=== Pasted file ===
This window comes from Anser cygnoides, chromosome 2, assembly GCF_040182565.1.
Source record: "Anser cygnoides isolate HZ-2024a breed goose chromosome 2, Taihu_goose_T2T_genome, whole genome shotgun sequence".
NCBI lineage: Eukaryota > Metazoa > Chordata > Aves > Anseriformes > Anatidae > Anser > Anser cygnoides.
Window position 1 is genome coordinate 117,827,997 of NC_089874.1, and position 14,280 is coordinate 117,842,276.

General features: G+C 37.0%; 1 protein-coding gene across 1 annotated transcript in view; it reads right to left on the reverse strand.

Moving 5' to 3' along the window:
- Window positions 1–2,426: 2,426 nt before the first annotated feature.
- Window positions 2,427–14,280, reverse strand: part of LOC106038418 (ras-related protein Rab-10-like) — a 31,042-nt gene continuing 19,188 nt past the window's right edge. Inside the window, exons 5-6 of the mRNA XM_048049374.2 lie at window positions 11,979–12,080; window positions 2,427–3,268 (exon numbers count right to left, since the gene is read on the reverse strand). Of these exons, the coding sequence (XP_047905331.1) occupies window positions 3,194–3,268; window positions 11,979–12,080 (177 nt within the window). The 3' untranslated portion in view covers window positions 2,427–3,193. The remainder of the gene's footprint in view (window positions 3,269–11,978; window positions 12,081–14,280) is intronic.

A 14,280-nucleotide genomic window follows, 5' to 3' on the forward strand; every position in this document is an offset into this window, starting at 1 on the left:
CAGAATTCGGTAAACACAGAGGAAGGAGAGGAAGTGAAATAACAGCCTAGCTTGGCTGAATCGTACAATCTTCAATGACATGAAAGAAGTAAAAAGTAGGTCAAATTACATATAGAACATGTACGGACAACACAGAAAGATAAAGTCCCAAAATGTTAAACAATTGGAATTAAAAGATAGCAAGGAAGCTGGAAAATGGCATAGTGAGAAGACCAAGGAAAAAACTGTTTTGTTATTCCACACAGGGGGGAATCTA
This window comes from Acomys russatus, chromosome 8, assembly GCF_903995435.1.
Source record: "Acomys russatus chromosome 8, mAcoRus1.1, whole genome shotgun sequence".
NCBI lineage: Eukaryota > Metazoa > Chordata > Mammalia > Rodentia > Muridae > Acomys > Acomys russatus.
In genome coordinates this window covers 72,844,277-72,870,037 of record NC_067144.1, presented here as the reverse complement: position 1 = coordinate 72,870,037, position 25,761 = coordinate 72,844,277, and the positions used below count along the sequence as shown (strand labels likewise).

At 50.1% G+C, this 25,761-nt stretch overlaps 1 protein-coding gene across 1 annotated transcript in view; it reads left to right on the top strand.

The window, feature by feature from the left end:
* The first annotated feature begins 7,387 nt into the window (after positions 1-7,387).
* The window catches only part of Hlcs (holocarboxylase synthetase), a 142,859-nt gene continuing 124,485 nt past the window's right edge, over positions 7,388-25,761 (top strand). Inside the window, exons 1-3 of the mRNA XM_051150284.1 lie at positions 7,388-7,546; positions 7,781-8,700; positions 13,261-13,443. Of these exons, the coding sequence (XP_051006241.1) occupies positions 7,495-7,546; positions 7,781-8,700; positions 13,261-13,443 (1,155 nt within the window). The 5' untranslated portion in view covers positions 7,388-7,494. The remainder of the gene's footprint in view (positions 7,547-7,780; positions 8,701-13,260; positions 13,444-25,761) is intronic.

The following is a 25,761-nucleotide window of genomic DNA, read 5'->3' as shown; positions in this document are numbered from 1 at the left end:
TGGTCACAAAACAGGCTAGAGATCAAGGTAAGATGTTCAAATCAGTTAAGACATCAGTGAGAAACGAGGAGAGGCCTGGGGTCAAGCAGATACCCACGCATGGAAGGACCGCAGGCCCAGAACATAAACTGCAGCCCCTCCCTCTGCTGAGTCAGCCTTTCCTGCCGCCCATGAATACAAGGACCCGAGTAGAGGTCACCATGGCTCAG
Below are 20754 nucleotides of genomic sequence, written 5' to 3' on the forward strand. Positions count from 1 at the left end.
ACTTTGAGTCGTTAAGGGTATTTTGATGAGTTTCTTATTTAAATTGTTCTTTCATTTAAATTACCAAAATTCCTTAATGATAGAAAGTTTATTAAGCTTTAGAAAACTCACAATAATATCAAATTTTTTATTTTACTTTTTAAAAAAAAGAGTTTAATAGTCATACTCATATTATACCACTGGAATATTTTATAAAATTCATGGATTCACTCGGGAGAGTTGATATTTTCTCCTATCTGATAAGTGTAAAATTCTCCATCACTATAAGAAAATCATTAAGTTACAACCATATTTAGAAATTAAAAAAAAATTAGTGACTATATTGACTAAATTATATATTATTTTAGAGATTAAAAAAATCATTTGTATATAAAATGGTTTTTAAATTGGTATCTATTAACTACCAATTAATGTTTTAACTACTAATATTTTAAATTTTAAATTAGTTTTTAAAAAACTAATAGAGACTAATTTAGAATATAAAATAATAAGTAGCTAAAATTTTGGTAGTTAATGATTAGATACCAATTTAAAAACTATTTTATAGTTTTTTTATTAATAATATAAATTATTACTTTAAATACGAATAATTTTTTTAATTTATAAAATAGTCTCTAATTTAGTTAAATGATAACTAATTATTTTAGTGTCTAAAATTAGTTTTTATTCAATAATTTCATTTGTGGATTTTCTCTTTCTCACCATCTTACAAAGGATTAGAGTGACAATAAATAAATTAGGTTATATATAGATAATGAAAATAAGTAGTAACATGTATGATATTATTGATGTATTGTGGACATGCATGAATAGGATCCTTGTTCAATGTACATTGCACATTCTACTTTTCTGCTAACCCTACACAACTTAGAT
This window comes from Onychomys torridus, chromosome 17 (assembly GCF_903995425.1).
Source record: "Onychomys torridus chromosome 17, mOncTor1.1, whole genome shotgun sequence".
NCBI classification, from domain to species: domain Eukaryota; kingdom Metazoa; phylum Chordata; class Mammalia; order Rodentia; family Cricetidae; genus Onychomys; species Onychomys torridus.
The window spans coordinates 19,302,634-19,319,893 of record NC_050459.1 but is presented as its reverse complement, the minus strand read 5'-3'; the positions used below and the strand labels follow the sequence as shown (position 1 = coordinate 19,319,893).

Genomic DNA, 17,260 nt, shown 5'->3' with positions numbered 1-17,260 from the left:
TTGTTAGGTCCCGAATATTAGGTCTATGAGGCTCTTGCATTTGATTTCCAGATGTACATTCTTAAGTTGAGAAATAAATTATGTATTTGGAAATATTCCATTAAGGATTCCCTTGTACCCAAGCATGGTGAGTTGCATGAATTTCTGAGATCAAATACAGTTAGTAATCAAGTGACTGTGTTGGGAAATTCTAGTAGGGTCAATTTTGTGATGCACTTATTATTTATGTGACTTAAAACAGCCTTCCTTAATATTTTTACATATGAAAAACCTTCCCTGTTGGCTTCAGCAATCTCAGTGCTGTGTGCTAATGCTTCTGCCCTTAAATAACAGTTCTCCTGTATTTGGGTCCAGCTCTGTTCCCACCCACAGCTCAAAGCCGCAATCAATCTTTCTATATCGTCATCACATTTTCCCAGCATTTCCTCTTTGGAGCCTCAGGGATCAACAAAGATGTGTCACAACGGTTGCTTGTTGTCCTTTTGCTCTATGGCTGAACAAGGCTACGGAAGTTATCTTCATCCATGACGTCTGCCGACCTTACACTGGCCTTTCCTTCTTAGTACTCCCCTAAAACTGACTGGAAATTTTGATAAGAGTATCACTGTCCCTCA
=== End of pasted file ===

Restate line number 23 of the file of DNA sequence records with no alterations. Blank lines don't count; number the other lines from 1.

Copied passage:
This window comes from Onychomys torridus, chromosome 17 (assembly GCF_903995425.1).